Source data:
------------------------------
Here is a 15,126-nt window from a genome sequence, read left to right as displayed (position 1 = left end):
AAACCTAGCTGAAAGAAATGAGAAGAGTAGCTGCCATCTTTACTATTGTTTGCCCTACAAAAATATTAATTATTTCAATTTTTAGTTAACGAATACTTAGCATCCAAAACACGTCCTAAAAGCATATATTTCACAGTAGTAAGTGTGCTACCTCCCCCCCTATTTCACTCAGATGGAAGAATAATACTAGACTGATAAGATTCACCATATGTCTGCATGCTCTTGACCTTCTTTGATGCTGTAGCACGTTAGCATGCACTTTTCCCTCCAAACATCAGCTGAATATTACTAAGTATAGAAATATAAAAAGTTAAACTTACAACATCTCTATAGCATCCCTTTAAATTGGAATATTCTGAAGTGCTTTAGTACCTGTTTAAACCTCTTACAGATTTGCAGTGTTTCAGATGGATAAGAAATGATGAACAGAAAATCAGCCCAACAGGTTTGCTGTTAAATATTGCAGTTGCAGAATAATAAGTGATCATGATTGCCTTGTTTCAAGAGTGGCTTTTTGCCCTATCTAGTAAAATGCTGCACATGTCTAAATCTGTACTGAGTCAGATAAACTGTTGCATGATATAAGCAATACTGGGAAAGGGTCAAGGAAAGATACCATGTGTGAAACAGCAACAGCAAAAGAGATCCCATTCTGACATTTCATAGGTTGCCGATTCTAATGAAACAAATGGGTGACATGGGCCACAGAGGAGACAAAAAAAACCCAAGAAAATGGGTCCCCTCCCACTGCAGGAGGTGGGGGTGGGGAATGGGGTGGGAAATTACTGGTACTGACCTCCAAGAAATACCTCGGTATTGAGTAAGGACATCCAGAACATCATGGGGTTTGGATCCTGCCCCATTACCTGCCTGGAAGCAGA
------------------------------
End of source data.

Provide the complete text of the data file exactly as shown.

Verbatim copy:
Here is a 15,126-nt window from a genome sequence, read left to right as displayed (position 1 = left end):
AAACCTAGCTGAAAGAAATGAGAAGAGTAGCTGCCATCTTTACTATTGTTTGCCCTACAAAAATATTAATTATTTCAATTTTTAGTTAACGAATACTTAGCATCCAAAACACGTCCTAAAAGCATATATTTCACAGTAGTAAGTGTGCTACCTCCCCCCCTATTTCACTCAGATGGAAGAATAATACTAGACTGATAAGATTCACCATATGTCTGCATGCTCTTGACCTTCTTTGATGCTGTAGCACGTTAGCATGCACTTTTCCCTCCAAACATCAGCTGAATATTACTAAGTATAGAAATATAAAAAGTTAAACTTACAACATCTCTATAGCATCCCTTTAAATTGGAATATTCTGAAGTGCTTTAGTACCTGTTTAAACCTCTTACAGATTTGCAGTGTTTCAGATGGATAAGAAATGATGAACAGAAAATCAGCCCAACAGGTTTGCTGTTAAATATTGCAGTTGCAGAATAATAAGTGATCATGATTGCCTTGTTTCAAGAGTGGCTTTTTGCCCTATCTAGTAAAATGCTGCACATGTCTAAATCTGTACTGAGTCAGATAAACTGTTGCATGATATAAGCAATACTGGGAAAGGGTCAAGGAAAGATACCATGTGTGAAACAGCAACAGCAAAAGAGATCCCATTCTGACATTTCATAGGTTGCCGATTCTAATGAAACAAATGGGTGACATGGGCCACAGAGGAGACAAAAAAAACCCAAGAAAATGGGTCCCCTCCCACTGCAGGAGGTGGGGGTGGGGAATGGGGTGGGAAATTACTGGTACTGACCTCCAAGAAATACCTCGGTATTGAGTAAGGACATCCAGAACATCATGGGGTTTGGATCCTGCCCCATTACCTGCCTGGAAGCAGA